1) Systematic interrogation of essential genes in chordoma: Chordomas are rare but devastating malignant tumors with limited therapy options and incomplete knowledge regarding the pathophysiology of the disease. We are using large-scale CRISPR screening in human chordoma cells to identify and characterize genes, signaling proteins, and pathways that are essential for the growth of chordomas and may be exploited for the development of novel therapeutic strategies. This project is performed in close collaboration with Stefan Fröhling (DKFZ and NCT Heidelberg), and is funded by the German Cancer Aid (Deutsche Krebshilfe).

2) Development of Designed Ankyrin Repeat Proteins (DARPins) for targeting TBXT (brachyury) in chordoma: The embryonic transcription factor TBXT is highly expressed in nearly all chordomas, but not normal adult tissues, and is required for chordoma cell survival and proliferation. Thus, TBXT represents in principle an attractive therapeutic target, but transcription factors are difficult to inhibit with small molecules. In close collaboration with Prof. Andreas Plückthun (University of Zurich), we are developing TBXT-targeting DARPins, which is a new class of small-protein therapeutics derived from natural ankyrin repeat proteins that recognize and bind their target proteins by mimicking the functional principle of antibodies. This project is funded by the Wilhelm Sander-Stiftung.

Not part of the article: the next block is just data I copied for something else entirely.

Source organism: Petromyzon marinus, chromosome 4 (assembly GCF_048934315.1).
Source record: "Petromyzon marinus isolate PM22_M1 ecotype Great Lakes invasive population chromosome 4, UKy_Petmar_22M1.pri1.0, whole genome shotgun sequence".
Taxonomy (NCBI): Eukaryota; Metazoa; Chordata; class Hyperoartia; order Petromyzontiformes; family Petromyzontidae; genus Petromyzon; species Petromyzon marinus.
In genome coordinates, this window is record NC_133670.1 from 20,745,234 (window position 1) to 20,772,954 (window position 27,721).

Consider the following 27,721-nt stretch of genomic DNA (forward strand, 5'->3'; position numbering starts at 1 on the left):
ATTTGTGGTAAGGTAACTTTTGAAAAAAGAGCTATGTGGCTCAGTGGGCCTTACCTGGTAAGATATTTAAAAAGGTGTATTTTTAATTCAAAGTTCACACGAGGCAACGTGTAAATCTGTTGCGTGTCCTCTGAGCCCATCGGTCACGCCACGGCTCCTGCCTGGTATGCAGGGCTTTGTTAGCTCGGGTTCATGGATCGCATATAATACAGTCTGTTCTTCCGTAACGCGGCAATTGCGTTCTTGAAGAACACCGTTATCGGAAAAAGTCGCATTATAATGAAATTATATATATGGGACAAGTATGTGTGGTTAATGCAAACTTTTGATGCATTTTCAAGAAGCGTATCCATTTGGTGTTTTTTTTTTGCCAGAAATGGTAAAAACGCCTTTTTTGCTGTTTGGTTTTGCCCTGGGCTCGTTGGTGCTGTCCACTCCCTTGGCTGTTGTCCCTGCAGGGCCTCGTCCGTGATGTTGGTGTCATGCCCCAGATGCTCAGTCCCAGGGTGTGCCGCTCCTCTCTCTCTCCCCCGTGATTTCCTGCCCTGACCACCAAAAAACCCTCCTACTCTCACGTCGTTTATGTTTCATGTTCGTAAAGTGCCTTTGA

3) Epigenome of oncogenic KRAS (EpiOncoRas): We are systematically investigating the effects of KRAS signaling on the epigenetic landscape in pancreatic and lung cancer. Specifically, we are determining mutant KRAS-induced epigenetic remodeling using omics technologies including ChIP-seq, ATAC-seq, DNA methylation analysis, and RNA-seq in defined cellular models. These studies will substantially improve our understanding of KRAS-mediated tumorigenesis thereby working towards the development of innovative therapies for patients with KRAS-driven cancer. This project is performed in close collaboration with Daniel Lipka (DKFZ), and is funded by the Baden-Württemberg-Stiftung.

4) Vulnerabilities in acute myeloid leukemia (AML): We aim to identify and characterize context-dependent functional vulnerabilities in AML. For example, we identified a novel, non-canonical anti-differentiation function of CDK6 in leukemias driven by MLL rearrangements (Placke et al. Blood 2014), and are now working to understand the mechanistic link between CDK6 inhibition and differentiation induction. Furthermore, we used large-scale RNA interference screening to identify an unexpected dependence of various AML subtypes on the RET receptor tyrosine kinase (Rudat et al. Leukemia 2018). These projects are performed in close collaboration with the laboratory of Stefan Fröhling (DKFZ and NCT Heidelberg).

Study of stem and progenitor cells in the murine lung

This research area focuses on the identification of normal and malignant lung epithelial stem cells and the delineation of regulatory pathways within these cell types in vivo. We developed genetically engineered mouse models that enable us to study the detailed composition of the lung epithelial stem and progenitor cell compartment after cell type-restricted damage using single-cell RNA sequencing. In addition, we are analyzing cancer stem cell function in mutant KRAS-induced lung tumors in mice. This project is part of the Collaborative Research Center SFB873 

Our research is funded by: